Posts Tagged ‘Oscar Wilde

10
May
20

Exhibition: ‘Aubrey Beardsley’ at Tate Britain, London

Exhibition dates: 4 March – 25 May 2020

The Tate, London has temporarily closed until further notice due to the novel coronavirus (COVID-19) pandemic

#MuseumFromHome

 

 

Frederick Evans (British, 1853-1943) 'Aubrey Beardsley [with hands]' 1893

 

Frederick Evans (British, 1853-1943)
Aubrey Beardsley [with hands]
1893
Platinum print and photogravure, mounted on opposing pages of a paper folio
Wilson Centre for Photography

 

 

While working as a clerk, Beardsley spent his lunchtimes browsing in Frederick Evans’s nearby second-hand bookshop. This had an important impact on his developing artistic and literary tastes. Beardsley became close friends with Evans, who was also a talented amateur photographer. The image on the left has become known as the ‘gargoyle portrait’ because Beardsley’s pose echoes the famous carved figure on Notre-Dame Cathedral in Paris. This portrait was used in early editions of Beardsley’s work and has become the defining image of the artist.

 

 

There he is

There he is, all aquiline nose, patrician air; thin wrists and hands that infinity strengthens,

Mannerist hands, hands like the buttresses of some great cathedral, supporting that noble face.

There he is, this genius of invention, this suave sophisticate, this pervader of decadent beauty,

this grotesque who produced a thousand drawings in seven years, who lived a thousand lives in just seven years.

There he is, this son of Blake, this offspring of Lautrec and japonaiserie,

all primed in subtle sexualities, shocking, fame, subversion… strange.

There he is, love of yellow, flowering enormous genitalia, erotic illustrations of distorting scale, women ambiguity,

as bold as life, diseased as death, driving his body on while his mind accretes mythologies.

Now he stands, a fantastical visionary, existing as product of unchecked imagination.

An illusion, a fabrication of the mind; an unrealisable dream, a fancy,

his utopia a grotesque, chimerical beauty.

 

Dr Marcus Bunyan

.
Many thankx to Tate Britain for allowing me to publish the media images in the posting. Please click on the photographs for a larger version of the image.

 

 

Tate Britain’s major new exhibition celebrates the brief but astonishing career of Aubrey Beardsley. Although he died tragically young at the age of just 25, Beardsley’s strange, sinuous black-and-white images have continued to shock and delight for over a century. Bringing together 200 spectacular works, this is the largest display of his original drawings in over 50 years and the first exhibition of his work at Tate since 1923.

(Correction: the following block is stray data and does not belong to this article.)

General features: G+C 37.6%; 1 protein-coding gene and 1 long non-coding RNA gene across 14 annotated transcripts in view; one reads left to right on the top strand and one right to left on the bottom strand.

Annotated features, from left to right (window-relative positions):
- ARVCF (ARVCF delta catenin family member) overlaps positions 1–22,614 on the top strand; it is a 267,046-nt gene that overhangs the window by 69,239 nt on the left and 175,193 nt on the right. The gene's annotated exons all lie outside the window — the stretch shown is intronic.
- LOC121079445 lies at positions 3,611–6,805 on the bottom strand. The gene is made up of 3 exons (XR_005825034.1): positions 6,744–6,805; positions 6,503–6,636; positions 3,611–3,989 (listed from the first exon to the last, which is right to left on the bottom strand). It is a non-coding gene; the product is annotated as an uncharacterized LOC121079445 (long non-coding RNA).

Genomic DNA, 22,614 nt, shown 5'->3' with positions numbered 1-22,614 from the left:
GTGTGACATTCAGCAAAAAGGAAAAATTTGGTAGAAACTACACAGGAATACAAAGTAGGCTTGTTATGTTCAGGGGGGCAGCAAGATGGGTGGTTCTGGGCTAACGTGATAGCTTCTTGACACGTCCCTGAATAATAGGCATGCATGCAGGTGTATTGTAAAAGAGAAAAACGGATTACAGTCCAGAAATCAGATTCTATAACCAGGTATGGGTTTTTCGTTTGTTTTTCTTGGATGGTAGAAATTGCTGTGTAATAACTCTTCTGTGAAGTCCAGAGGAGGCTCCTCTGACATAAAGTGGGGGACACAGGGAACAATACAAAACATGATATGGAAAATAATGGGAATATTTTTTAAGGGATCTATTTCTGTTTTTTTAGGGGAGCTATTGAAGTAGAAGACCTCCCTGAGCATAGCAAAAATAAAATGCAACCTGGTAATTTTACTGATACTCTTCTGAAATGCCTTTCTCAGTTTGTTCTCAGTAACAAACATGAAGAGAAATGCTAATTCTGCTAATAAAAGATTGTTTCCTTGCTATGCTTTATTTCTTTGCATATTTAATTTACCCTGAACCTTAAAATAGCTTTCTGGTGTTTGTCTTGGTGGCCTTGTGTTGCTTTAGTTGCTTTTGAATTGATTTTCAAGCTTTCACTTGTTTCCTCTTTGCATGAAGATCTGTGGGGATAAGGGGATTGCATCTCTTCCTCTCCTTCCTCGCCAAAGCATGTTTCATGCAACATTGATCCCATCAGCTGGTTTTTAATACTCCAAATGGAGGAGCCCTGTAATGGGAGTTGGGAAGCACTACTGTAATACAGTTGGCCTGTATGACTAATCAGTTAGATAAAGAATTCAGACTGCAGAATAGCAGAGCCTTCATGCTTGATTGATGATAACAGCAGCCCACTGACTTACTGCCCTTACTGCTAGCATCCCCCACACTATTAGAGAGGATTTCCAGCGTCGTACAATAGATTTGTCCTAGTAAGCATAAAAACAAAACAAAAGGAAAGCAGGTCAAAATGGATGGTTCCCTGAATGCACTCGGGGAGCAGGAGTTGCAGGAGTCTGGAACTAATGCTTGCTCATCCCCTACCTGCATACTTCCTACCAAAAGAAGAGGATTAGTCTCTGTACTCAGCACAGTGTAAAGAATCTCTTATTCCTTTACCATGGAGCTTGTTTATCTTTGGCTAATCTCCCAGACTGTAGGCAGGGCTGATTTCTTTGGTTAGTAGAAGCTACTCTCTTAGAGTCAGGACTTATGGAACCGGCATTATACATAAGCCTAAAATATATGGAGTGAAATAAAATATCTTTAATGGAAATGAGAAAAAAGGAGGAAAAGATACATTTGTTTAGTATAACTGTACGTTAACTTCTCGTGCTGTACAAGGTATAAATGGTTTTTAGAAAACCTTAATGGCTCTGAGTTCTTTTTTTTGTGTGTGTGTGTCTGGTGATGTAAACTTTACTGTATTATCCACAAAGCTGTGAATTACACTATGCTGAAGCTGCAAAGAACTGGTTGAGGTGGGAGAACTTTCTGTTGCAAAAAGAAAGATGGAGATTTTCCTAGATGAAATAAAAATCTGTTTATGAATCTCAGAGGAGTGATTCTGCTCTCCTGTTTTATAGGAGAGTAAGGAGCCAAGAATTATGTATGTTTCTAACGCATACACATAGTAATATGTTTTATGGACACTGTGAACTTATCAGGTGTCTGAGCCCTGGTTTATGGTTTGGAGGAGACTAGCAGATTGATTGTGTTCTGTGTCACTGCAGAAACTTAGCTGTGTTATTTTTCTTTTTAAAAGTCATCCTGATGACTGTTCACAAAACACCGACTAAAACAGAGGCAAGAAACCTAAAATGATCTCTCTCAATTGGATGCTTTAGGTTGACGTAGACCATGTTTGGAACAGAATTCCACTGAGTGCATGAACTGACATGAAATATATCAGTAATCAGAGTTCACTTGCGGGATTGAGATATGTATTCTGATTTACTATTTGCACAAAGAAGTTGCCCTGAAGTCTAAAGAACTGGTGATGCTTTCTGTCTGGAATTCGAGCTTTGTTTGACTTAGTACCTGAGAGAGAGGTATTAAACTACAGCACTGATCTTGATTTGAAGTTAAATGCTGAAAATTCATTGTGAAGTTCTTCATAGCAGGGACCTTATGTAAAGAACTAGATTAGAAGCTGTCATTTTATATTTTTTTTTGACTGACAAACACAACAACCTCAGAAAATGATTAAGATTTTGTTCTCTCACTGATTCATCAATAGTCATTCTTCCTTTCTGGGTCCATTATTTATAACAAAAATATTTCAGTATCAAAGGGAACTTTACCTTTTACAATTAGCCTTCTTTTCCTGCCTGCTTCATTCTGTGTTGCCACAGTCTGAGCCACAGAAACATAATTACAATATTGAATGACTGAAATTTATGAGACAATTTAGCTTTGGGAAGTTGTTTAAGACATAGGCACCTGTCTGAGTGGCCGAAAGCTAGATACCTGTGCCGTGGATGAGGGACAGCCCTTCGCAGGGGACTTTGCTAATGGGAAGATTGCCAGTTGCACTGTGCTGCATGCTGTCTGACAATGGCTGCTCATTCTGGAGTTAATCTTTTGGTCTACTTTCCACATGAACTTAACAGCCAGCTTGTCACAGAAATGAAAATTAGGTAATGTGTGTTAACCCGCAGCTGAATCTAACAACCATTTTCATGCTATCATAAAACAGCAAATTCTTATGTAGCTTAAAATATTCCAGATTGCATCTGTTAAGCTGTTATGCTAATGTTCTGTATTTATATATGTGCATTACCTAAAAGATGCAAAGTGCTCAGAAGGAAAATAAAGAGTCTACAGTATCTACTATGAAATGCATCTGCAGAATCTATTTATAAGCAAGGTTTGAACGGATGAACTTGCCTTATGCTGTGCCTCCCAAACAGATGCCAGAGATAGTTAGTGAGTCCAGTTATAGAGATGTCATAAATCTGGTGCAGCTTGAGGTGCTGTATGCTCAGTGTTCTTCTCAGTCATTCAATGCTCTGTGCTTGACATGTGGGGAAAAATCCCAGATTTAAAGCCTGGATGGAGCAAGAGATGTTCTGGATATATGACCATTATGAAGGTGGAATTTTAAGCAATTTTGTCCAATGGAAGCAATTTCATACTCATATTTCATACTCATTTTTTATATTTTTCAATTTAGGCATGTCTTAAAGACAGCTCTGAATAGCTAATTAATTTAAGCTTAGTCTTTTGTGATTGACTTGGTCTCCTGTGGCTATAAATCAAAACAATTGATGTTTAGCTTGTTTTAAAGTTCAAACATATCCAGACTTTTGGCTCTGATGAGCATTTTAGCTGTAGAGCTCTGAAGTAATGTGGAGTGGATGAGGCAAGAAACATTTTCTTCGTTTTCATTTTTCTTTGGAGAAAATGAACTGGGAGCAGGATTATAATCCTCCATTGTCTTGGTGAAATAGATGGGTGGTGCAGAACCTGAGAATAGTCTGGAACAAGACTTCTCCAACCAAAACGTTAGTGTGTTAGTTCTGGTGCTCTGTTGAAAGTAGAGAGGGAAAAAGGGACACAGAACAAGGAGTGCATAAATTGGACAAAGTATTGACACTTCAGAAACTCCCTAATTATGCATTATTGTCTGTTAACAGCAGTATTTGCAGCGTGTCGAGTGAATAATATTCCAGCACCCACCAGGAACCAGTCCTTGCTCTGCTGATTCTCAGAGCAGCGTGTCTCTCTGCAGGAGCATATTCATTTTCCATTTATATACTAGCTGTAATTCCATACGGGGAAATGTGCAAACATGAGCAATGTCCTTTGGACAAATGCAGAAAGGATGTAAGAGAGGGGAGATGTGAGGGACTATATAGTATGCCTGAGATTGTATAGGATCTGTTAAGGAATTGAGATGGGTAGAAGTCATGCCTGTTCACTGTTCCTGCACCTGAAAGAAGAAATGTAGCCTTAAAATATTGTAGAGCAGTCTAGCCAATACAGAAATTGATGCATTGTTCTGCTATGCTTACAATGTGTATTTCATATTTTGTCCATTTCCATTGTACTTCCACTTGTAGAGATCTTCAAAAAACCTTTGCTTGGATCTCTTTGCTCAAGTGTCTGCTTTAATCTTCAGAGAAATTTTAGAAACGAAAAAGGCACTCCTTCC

Beardsley (1872-98) became one of the enfants terribles of fin-de-siècle London, best remembered for illustrating Oscar Wilde’s controversial play Salomé. His opulent imagery anticipated the elegance of Art Nouveau but also alighted on the subversive and erotic aspects of life and legend, shocking audiences with a bizarre sense of humour and fascination with the grotesque. Beardsley was prolific, producing hundreds of illustrations for books, periodicals and posters in a career spanning just under seven years. Line block printing enabled his distinct black-and-white works to be easily reproduced and widely circulated, winning notoriety and admirers around the world, but the original pen and ink drawings are rarely seen. Tate Britain exhibits a huge array of these drawings, revealing his unrivalled skill as a draughtsman in exquisite detail.

The exhibition highlights each of the key commissions that defined Beardsley’s career as an illustrator, notably Malory’s Le Morte d’Arthur 1893-4, Wilde’s Salomé 1893 and Alexander Pope’s The Rape of the Lock 1896, of which five of the original drawings are shown together for the first time. As art director of the daring literary quarterly The Yellow Book, the artist also created seminal graphic works that came to define the decadence of the era and scandalised public opinion. Bound editions and plates are displayed alongside subsequent works from The Savoy and illustrations for Volpone 1898 and Lysistrata 1896, in which Beardsley further explored his fascination with eroticism and the absurd.

Beardsley’s imagination was fuelled by diverse cultural influences, from ancient Greek vases and Japanese woodblock prints, to illicit French literature and the Rococo. He also responded to his contemporaries such as Gustave Moreau, Edward Burne-Jones and Toulouse Lautrec, whose works are shown at Tate Britain to provide context for Beardsley’s individual mode of expression. A room in the exhibition is dedicated to portraits of Beardsley and the artist’s wider circle, presenting him at the heart of the arts scene in London in the 1890’s despite the frequent confinement of his rapidly declining health. As notorious for his complex persona as he was for his work, the artist had a preoccupation with his own image, relayed throughout the exhibition by striking self-portraits and depictions by the likes of Walter Sickert and Jacques-Emile Blanche.